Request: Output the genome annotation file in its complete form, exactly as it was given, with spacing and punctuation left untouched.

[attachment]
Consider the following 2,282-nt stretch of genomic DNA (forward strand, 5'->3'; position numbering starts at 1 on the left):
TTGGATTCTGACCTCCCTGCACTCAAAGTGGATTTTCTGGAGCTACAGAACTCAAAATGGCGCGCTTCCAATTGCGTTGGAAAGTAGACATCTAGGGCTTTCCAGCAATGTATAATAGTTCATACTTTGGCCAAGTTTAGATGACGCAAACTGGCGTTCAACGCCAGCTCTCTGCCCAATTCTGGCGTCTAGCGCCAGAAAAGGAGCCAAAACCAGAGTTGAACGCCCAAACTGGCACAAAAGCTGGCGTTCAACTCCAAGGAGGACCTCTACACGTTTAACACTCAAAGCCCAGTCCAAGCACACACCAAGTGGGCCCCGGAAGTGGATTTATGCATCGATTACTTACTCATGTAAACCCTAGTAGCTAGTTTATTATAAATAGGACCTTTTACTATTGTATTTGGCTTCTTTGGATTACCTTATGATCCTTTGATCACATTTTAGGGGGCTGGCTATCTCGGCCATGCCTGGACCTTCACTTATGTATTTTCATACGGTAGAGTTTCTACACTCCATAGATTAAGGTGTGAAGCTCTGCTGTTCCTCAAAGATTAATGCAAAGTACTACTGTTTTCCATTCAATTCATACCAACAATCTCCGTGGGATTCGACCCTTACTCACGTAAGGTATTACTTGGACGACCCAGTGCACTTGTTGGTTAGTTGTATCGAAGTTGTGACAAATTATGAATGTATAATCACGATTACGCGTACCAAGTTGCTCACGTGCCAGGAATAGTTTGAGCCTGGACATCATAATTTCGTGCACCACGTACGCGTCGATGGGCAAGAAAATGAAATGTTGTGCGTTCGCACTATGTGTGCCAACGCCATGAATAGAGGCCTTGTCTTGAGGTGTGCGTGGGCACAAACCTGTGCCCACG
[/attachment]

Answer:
Consider the following 2,282-nt stretch of genomic DNA (forward strand, 5'->3'; position numbering starts at 1 on the left):
TTGGATTCTGACCTCCCTGCACTCAAAGTGGATTTTCTGGAGCTACAGAACTCAAAATGGCGCGCTTCCAATTGCGTTGGAAAGTAGACATCTAGGGCTTTCCAGCAATGTATAATAGTTCATACTTTGGCCAAGTTTAGATGACGCAAACTGGCGTTCAACGCCAGCTCTCTGCCCAATTCTGGCGTCTAGCGCCAGAAAAGGAGCCAAAACCAGAGTTGAACGCCCAAACTGGCACAAAAGCTGGCGTTCAACTCCAAGGAGGACCTCTACACGTTTAACACTCAAAGCCCAGTCCAAGCACACACCAAGTGGGCCCCGGAAGTGGATTTATGCATCGATTACTTACTCATGTAAACCCTAGTAGCTAGTTTATTATAAATAGGACCTTTTACTATTGTATTTGGCTTCTTTGGATTACCTTATGATCCTTTGATCACATTTTAGGGGGCTGGCTATCTCGGCCATGCCTGGACCTTCACTTATGTATTTTCATACGGTAGAGTTTCTACACTCCATAGATTAAGGTGTGAAGCTCTGCTGTTCCTCAAAGATTAATGCAAAGTACTACTGTTTTCCATTCAATTCATACCAACAATCTCCGTGGGATTCGACCCTTACTCACGTAAGGTATTACTTGGACGACCCAGTGCACTTGTTGGTTAGTTGTATCGAAGTTGTGACAAATTATGAATGTATAATCACGATTACGCGTACCAAGTTGCTCACGTGCCAGGAATAGTTTGAGCCTGGACATCATAATTTCGTGCACCACGTACGCGTCGATGGGCAAGAAAATGAAATGTTGTGCGTTCGCACTATGTGTGCCAACGCCATGAATAGAGGCCTTGTCTTGAGGTGTGCGTGGGCACAAACCTGTGCCCACG